Measures rolled out by the authorities to improve the care of children left behind by parents who move away from home and that of other juveniles facing difficulties have provided a timely lift for the millions of children in China and NGO leaders like Liu Xinyu.
A guideline published by the Ministry of Civil Affairs and 10 other government departments on May 27 called for improvements to institutions devoted to helping and protecting juveniles and children left behind by parents who move away from home to find work.
It also encouraged more NGOs to take part in the protection, care and provision of services for children faced with difficulties in life, with the authorities set to purchase more services from NGOs.
Liu, who is chairman of On the Road to School, a Beijing-based NGO devoted to helping children, said the measures will enable better protection of left-behind children by giving incentives to all sectors of society, including NGOs, to extend a helping hand.
“We look forward to full implementation of the new policies. NGOs can play a unique role in caring for the mental health of left-behind children,” he said.
NGOs could also pilot new models in the care and protection of children facing difficulties, and enable the authorities to promote those models among larger groups of children, he said.
There were 6.97 million left-behind children in China last year, down 22.9 percent from 2016, according to the Ministry of Civil Affairs.
Gao Xiaobing, vice-minister of civil affairs, told a news conference last year that the decrease could be attributed to factors such as more children migrating to cities with their parents and more migrant workers returning to their homes.
There were 288 million migrant workers in China last year, with more than half born after 1980, according to the National Bureau of Statistics. Many had little option but to leave their children at home because of the difficulties they faced in registering for schools in cities.
According to a report by On the Road to School and a research team from Beijing Normal University, more than 40 percent of left-behind children meet their parents no more than twice a year.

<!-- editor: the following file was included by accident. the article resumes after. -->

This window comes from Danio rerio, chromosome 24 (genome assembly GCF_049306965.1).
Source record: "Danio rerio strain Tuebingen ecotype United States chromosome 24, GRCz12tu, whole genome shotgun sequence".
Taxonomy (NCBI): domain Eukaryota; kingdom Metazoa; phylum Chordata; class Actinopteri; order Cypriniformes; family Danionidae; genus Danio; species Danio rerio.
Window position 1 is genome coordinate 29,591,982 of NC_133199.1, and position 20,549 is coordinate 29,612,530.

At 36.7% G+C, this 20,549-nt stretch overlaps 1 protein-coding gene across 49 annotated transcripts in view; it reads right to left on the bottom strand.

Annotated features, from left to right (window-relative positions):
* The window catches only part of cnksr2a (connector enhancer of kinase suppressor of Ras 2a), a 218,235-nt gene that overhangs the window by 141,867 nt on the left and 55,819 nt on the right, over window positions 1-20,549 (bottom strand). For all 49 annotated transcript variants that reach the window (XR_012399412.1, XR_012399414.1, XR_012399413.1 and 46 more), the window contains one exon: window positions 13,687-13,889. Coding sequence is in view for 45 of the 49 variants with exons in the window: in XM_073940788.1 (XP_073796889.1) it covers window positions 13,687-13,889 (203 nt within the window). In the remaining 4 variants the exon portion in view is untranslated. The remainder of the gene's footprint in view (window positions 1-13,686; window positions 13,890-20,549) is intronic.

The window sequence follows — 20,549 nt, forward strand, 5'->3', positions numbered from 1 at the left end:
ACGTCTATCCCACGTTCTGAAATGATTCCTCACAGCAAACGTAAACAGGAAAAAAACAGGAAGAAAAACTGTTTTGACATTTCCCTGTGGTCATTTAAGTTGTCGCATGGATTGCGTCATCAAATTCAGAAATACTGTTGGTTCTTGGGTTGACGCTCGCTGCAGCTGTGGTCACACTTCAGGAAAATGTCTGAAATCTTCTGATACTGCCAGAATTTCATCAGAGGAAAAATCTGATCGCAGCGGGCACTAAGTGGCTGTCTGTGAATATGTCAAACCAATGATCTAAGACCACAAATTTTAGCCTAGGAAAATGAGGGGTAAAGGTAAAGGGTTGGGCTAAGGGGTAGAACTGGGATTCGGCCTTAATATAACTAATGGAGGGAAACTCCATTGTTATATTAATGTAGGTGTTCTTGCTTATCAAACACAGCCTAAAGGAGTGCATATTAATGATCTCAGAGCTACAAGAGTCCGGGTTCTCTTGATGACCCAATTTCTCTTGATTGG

The plight of left-behind children made headlines nationwide after four siblings left without parental care died after ingesting pesticide in Bijie, Guizhou province, in 2015.
The guideline also clarified the responsibility of “children directors” on village committees and “children supervisors” at township-level authorities to ensure officials take responsibility for the care and protection of children at the primary level.
Ni Chunxia, deputy head of the Ministry of Civil Affairs’ child welfare department, said one challenge for officials is discovering cases of children in serious difficulty.
“With the children scattered in villages, streets and various townships, we need a special work force to locate them. That is a premise for the follow-up measures to help them,” she said.
“That is why we need to bolster our strength at the primary level to ensure timely discovery of the cases and make sure they are reported to higher-level authorities.”
Ni also underscored the importance of ensuring parents assume their responsibilities as guardians of their children.
“The emotional demands that the children are in most dire need of could only be met by their parents,” she said. “We need joint action from different departments to discipline parents who fail to assume their responsibilities.”
Liu, the NGO chairman, said it would be futile to offer care to left-behind children without enabling their parents’ participation.
“We must also prevent the stereotypes that left-behind children are children faced with problems,” he said. “Other than a temporarily difficult life, they are no different from other children. We must not build prejudice against them.”